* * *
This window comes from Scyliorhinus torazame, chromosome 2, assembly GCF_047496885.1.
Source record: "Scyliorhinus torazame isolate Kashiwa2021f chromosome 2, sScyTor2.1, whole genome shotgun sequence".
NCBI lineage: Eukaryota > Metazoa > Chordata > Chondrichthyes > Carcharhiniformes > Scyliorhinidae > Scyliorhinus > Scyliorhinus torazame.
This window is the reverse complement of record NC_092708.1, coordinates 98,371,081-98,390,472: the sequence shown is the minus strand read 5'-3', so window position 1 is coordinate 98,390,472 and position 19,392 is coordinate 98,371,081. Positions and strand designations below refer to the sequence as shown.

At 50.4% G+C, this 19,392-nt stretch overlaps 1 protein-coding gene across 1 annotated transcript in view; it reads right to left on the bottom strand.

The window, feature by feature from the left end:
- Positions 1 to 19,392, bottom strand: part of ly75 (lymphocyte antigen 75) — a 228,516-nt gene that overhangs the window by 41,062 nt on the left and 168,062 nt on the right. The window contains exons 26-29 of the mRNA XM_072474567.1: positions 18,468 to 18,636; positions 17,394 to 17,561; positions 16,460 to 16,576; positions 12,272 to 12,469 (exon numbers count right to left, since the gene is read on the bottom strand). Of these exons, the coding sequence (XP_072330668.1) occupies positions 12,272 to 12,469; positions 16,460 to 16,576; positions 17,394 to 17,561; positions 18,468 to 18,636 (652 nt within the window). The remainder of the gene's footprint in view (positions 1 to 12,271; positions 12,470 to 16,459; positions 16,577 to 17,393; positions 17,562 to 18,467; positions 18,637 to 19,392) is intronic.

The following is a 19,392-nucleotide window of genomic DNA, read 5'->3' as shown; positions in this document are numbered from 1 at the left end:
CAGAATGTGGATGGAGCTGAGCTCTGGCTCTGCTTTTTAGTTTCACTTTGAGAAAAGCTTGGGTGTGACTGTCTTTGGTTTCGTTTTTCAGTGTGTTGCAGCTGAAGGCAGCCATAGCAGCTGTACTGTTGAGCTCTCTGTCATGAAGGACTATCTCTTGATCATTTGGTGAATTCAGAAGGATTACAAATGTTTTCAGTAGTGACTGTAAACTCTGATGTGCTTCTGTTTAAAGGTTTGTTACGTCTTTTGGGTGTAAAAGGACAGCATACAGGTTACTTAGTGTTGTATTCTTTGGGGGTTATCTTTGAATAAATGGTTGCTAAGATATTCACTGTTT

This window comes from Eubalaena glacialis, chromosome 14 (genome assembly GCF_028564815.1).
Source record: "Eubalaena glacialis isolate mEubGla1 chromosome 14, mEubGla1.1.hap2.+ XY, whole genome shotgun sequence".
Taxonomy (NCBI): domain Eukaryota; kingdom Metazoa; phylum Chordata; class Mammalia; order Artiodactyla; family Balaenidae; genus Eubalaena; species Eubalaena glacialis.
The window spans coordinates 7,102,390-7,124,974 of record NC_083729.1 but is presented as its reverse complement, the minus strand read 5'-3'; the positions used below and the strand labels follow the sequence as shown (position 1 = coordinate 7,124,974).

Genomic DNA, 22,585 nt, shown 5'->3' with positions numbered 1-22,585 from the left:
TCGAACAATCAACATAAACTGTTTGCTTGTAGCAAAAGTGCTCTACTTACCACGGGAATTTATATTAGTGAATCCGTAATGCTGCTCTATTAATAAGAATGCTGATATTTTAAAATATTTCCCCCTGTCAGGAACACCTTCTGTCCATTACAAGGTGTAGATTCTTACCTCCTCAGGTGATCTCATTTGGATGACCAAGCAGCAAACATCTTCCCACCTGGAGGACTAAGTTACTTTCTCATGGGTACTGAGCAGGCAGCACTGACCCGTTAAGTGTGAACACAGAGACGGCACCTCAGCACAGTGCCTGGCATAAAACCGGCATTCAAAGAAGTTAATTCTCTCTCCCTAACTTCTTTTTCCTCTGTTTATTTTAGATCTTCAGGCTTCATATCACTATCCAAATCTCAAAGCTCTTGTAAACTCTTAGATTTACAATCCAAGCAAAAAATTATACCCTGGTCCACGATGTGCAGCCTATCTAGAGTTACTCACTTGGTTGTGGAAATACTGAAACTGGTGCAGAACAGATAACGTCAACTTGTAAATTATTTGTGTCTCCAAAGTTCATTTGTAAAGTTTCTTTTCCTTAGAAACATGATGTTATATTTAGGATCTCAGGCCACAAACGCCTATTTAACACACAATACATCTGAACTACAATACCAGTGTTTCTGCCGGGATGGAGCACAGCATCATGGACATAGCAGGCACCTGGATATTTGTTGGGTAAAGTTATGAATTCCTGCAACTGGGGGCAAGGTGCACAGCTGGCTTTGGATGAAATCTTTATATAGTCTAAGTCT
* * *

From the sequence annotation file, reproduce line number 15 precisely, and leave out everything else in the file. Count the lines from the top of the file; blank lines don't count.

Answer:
TCGAACAATCAACATAAACTGTTTGCTTGTAGCAAAAGTGCTCTACTTACCACGGGAATTTATATTAGTGAATCCGTAATGCTGCTCTATTAATAAGAATGCTGATATTTTAAAATATTTCCCCCTGTCAGGAACACCTTCTGTCCATTACAAGGTGTAGATTCTTACCTCCTCAGGTGATCTCATTTGGATGACCAAGCAGCAAACATCTTCCCACCTGGAGGACTAAGTTACTTTCTCATGGGTACTGAGCAGGCAGCACTGACCCGTTAAGTGTGAACACAGAGACGGCACCTCAGCACAGTGCCTGGCATAAAACCGGCATTCAAAGAAGTTAATTCTCTCTCCCTAACTTCTTTTTCCTCTGTTTATTTTAGATCTTCAGGCTTCATATCACTATCCAAATCTCAAAGCTCTTGTAAACTCTTAGATTTACAATCCAAGCAAAAAATTATACCCTGGTCCACGATGTGCAGCCTATCTAGAGTTACTCACTTGGTTGTGGAAATACTGAAACTGGTGCAGAACAGATAACGTCAACTTGTAAATTATTTGTGTCTCCAAAGTTCATTTGTAAAGTTTCTTTTCCTTAGAAACATGATGTTATATTTAGGATCTCAGGCCACAAACGCCTATTTAACACACAATACATCTGAACTACAATACCAGTGTTTCTGCCGGGATGGAGCACAGCATCATGGACATAGCAGGCACCTGGATATTTGTTGGGTAAAGTTATGAATTCCTGCAACTGGGGGCAAGGTGCACAGCTGGCTTTGGATGAAATCTTTATATAGTCTAAGTCT